Heard of a Facebook dark post? Yes? No? Either way, we’re going to have a discussion about them today. Dark posts, a colloquialism for Facebook’s unpublished posts ad product, are a way to post things from your own Facebook page that can show up as posted by your page, but only to certain people.
Alright, so you know how normally when you publish a Facebook ad, you choose which people will see it? You can dig down into all kinds of demographics and information to help make sure that you’ve tailored an ad to specific audiences. Dark posts allow you to dig into that same type of targeting, but within the people who like your page.
For example, let’s say you have a clothing website with 3,000 Facebook likes. You want to promote a sale you’re having on all products, but know that it won’t be relevant for women to see ads with pictures of men’s jeans in them, and that you’re not going to sell many dresses by showing them to your male audience.
So, instead of compromising and creating a more general post that will be seen by everyone on your page, or creating two separate posts for men and women and publishing them both (ensuring everyone sees one post that’s not relevant to them), you can use a Dark or Unpublished post instead. You can make it look like your page published a post about dresses for everyone, but really only the women who like your page will be able to see, read, and engage with it (like, comment, etc.). On the other hand, the men on your page will think you posted an ad for men’s jeans and be able to interact with it accordingly.
Here’s another example: As a marketer who helps people with Pinterest marketing but also Twitter marketing, you could create completely different posts that target the fans of your page that you feel are most likely to be using those platforms in their marketing efforts. The possibilities here really are endless.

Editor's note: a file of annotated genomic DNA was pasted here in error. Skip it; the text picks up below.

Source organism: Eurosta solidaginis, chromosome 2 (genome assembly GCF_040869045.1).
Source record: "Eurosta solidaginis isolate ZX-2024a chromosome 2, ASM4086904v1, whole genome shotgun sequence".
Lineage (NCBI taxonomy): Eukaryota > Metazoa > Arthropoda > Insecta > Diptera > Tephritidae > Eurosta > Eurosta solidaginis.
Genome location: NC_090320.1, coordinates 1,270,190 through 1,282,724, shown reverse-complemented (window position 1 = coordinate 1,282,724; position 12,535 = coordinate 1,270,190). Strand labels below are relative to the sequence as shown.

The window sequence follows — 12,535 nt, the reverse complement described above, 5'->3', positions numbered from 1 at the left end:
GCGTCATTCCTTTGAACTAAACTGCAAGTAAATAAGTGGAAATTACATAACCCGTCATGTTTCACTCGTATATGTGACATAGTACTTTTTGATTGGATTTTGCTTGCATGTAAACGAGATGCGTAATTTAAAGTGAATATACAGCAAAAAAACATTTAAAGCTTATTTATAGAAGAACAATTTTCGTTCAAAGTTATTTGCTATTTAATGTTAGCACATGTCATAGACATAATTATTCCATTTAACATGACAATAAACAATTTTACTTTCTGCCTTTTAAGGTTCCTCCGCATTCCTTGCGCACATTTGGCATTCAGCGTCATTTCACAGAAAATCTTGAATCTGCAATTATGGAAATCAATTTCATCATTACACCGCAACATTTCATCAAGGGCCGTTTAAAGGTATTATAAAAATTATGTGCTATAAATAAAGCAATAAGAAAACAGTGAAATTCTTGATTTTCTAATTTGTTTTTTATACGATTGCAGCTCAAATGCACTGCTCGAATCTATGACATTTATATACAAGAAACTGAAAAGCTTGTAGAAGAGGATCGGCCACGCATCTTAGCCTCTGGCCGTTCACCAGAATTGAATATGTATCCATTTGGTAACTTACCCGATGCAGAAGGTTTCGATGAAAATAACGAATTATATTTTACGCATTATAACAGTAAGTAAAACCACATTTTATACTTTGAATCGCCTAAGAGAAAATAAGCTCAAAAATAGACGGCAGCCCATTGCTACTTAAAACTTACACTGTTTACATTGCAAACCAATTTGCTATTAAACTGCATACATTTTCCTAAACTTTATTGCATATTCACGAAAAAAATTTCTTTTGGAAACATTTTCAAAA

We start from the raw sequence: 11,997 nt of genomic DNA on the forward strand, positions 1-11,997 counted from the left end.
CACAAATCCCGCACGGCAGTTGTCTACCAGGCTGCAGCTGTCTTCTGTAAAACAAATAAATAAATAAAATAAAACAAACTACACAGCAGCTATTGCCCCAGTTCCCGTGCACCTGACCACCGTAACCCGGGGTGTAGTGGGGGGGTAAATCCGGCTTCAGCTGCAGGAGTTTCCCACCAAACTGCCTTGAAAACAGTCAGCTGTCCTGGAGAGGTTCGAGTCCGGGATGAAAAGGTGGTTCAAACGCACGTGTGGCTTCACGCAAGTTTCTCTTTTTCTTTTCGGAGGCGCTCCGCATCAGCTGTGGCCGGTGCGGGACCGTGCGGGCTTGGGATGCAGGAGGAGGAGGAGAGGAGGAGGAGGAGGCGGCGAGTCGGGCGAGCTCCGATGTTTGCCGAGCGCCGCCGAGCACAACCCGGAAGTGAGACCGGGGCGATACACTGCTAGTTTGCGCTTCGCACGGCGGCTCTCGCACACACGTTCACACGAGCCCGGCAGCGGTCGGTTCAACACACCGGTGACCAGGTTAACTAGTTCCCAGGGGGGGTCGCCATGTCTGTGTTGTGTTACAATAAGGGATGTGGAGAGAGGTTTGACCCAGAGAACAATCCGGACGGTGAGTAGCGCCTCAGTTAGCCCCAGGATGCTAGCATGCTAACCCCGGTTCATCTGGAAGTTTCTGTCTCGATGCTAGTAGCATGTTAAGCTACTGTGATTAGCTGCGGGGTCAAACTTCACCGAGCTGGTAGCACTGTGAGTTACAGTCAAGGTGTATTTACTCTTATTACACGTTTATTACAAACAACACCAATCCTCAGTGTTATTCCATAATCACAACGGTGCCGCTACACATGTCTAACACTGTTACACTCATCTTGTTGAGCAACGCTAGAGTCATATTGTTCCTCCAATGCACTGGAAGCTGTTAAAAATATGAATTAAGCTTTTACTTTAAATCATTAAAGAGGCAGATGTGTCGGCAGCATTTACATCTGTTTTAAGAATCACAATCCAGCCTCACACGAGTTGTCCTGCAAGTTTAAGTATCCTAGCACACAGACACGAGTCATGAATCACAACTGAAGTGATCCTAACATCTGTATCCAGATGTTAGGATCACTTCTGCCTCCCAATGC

Unpublished posts can be created in a couple of different ways, but Facebook is working to unify them so that there aren’t so many tools to create similar ad products. For example, there has been a lot of confusion in the past over whether to use the standard Facebook ads page or their ‘Power Editor’ to create your ads, leading to many tutorials getting confusing when people find themselves in a completely different interface than the screenshots they’re trying to follow.
Unpublished or Dark posts are also important with the recently diminished organic reach of Facebook pages. For the same reason boosting a post became so popular, Dark posts help you better reach people who might never see your content unless they explicitly come to your page (and most people prefer to just hang out in their own timelines, understandably). Except Dark posts are an even better option, since you can help keep them from being shown to people they aren’t relevant to, and thus help keep your page’s engagement score from dropping.